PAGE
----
Holi, also known as Phagwa, is celebrated in the Hindu month of Phalgun. There are many claims on its origin. It is celebrated as thanksgiving to the deities for bounteous harvests.
It also signifies the end of the old year and the beginning of the new. Another popular belief is the destruction of the demon king Hiranyakashipu and the protection of his son Prahalad through divine intervention. This event signifies the triumph of good over evil and is celebrated as Holika by the lighting of bonfires (Holika Dahan).
Holi also signals the end of an old era of kaliyug and the establishment of a new world order of the golden age. More specifically, it marks the end of one kalpa of 5,000 years and the beginning of another.
It makes us forget the past. We ought to forgive and forget through divine love, mercy and compassion. It emphasises the significance of the bonfires and Holika. The “fires of pure and elevated determined thoughts” must burn all evils, the wickedness and the vices so that there is no trace to remind one, either memory or through the senses. In other words, it helps us become better human beings, more humane, careful and helpful.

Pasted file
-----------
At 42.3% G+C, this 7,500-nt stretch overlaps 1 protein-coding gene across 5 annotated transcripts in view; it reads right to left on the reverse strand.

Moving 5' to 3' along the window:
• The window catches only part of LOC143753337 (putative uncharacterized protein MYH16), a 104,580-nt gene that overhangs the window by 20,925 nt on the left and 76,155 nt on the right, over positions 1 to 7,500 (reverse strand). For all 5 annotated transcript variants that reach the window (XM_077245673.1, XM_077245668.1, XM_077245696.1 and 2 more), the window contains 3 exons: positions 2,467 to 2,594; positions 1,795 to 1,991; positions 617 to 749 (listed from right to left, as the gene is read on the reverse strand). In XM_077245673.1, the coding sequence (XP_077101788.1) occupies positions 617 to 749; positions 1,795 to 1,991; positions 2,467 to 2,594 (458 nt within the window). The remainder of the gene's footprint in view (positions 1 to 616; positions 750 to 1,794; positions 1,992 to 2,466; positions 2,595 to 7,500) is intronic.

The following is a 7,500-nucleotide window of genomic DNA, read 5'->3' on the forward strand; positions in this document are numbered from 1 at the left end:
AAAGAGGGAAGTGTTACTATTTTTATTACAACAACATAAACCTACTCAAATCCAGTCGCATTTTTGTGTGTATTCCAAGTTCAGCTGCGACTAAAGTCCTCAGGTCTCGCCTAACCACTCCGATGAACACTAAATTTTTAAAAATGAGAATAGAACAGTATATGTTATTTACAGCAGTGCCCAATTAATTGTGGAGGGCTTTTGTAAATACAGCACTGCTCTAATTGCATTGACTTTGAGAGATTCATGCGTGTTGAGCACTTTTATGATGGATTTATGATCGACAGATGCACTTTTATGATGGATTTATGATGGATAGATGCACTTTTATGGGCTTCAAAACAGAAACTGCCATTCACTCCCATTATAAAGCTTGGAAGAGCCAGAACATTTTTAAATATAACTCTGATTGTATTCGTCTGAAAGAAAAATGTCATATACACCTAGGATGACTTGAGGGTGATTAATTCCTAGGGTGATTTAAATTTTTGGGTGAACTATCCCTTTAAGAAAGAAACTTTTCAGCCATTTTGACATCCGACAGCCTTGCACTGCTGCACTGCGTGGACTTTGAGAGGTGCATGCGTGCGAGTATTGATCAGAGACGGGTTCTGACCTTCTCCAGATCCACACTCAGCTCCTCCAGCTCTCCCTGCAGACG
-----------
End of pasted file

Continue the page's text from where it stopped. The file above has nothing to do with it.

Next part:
Therefore, one can come to the conclusion that the many aspects of Holi help us in several ways. The concept of “past is past” can be used to relieve stress. One can do nothing about what has already happened. The second aspect of Holi is purity of thoughts, words and actions. This is the power of positive thinking. The third aspect is the relationship with the Father that produces divine love.
On this festive day, class distinctions, pettiness, quarrels and hidden animosities are forgotten and replaced by true loving affection. Many families use this event to mend strained relationships and live in harmony. When you think and work in love, no action is laborious and all things appear easy. Even impossible things become possible and easy when performed with love. Be holy, play Holi.